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Evanson: Racial bias in coverage of Kentucky riots

BY KEITH EVANSON | APRIL 09, 2015 5:00 AM

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As the intense rush of the NCAA March Madness comes to an abrupt end — the peaceful, early days of April bring in America’s favorite pastime as well as rumblings of upcoming playoff hockey — often overlooked is what happens in the aftermath of all the chaos erupting from college-basketball results.

Fans rioted in the campus streets of Lexington, Kentucky, after Kentucky lost to Wisconsin in the semifinal game, ending the Wildcats’ undefeated season. Huge mobs of people took to the streets, and 31 people were arrested for various crimes, including disorderly conduct and public intoxication. Postapocalyptic-like scenes consisting of hundreds of people burning couches, lawn chairs, and T-shirts, the flames twirling dangerously close to open containers of liquor all came to my attention on the timeline of my Twitter feed.

I looked that night and the next morning and didn’t see any coverage of the riots that happened on TV. Pundits at neither Fox News nor CNN had bothered to mention it in their selection of topics already too dominated by 2016 presidential-election coverage.

But remember last November? Riots were what all these news channels were talking about then. All across their array of news channels, unanimous condemnation for the residents of Ferguson, Missouri, were had for their rioting and looting in the aftermath of the non-indictment of police Officer Darren Wilson.

One riot was caused by the result of a basketball game, the other one fueled by systemic racism that had been interwoven overtly through a criminal-justice system that appeared to have no justice at all.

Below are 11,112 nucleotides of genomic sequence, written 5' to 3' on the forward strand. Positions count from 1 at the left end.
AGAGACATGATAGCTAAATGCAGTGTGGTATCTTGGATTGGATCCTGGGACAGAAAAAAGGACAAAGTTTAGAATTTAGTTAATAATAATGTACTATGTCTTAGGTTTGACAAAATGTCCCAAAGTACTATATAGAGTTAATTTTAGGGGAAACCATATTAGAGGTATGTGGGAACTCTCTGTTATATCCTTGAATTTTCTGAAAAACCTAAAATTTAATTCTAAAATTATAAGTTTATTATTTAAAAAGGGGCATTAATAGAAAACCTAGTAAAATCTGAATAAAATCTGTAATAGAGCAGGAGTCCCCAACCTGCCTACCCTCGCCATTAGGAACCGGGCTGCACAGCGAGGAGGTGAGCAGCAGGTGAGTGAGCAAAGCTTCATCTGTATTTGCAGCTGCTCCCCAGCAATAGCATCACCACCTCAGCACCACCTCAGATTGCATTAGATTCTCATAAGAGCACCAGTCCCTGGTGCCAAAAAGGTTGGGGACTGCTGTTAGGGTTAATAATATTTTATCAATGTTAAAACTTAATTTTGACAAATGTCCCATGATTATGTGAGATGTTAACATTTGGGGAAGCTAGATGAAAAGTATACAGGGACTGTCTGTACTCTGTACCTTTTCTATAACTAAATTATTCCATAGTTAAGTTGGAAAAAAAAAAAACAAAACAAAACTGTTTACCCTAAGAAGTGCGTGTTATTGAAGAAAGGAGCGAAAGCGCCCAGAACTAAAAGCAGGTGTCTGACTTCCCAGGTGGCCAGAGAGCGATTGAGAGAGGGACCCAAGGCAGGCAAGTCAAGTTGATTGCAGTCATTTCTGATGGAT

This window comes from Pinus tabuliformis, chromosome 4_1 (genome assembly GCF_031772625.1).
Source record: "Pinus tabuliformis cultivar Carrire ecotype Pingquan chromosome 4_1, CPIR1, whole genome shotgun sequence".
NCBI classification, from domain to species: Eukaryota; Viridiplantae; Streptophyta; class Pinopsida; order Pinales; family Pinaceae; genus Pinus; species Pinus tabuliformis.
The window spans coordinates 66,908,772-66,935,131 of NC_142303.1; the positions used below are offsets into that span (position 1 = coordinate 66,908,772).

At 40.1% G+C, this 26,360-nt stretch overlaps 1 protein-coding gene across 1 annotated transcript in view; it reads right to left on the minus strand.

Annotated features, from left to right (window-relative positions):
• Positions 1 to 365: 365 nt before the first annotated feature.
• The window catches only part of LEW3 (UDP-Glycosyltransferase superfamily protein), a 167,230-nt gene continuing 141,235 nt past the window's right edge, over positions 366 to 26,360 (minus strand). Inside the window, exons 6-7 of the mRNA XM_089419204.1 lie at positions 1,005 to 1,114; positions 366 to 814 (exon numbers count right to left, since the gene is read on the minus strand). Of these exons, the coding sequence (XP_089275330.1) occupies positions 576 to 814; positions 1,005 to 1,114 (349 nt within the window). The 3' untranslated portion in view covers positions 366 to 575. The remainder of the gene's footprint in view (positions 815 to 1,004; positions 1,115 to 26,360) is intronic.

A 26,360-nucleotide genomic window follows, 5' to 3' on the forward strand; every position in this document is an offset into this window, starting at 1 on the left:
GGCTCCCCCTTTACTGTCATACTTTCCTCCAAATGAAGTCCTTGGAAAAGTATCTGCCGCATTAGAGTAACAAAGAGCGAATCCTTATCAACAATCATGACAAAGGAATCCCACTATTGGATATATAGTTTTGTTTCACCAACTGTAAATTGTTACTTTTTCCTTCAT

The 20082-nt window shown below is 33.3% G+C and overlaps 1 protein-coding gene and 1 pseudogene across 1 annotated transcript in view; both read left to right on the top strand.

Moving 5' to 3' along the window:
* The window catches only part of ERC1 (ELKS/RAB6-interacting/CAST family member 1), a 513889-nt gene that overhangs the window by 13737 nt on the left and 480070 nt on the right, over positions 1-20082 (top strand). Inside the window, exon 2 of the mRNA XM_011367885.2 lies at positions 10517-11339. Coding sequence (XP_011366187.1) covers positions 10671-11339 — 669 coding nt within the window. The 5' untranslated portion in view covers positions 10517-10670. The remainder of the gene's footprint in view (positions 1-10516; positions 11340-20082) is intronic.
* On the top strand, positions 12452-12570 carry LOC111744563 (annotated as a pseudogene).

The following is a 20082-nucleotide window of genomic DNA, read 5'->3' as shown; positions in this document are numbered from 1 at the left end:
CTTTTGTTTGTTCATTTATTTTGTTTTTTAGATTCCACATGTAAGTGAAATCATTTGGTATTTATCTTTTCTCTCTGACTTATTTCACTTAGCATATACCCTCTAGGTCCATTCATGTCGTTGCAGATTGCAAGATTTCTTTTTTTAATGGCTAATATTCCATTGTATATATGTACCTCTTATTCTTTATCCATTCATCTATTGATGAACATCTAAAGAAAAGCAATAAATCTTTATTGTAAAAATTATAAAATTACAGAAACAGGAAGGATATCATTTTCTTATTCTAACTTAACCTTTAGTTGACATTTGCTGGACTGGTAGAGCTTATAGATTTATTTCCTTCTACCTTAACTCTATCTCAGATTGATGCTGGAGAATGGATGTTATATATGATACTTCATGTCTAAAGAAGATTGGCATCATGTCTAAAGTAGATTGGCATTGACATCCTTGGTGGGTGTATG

Before my comparison gets labeled “apples to oranges,” consider this: This isn’t the first time riots in Lexington have happened. As recently as 2012, an estimated 15,000 residents took the streets to riot after the Wildcats won the NCAA Tournament. Dozens of people were arrested, and nearly a dozen people had to be sent to the hospital for injuries. Cars were flipped over, and one person fired a gun several times among the swarming crowds.

So not only is this an issue that even when isolated is a prominent event in U.S. news, but it’s a recurring problem involving select sports fans in the same exact city in similar circumstances. But these fans are let off the hook by media outlets. The rioters at sports riots aren’t labeled “thugs” by Mike Huckabee at Fox News. There was no sight of CNN’s Don Lemon reporting that “obviously, there’s a smell of marijuana here as well” on the campus that night.

Why is there such a contrast in media coverage? In all facets of news there exists a fundamental responsibility by editors to not only select what news will be presented but also how it is to be portrayed. Just a “bunch of college kids getting too wild” is how riots after sporting events are pronounced.

If you want an answer to why this is, take a look at the racial and economic demographics of both Lexington and Ferguson.


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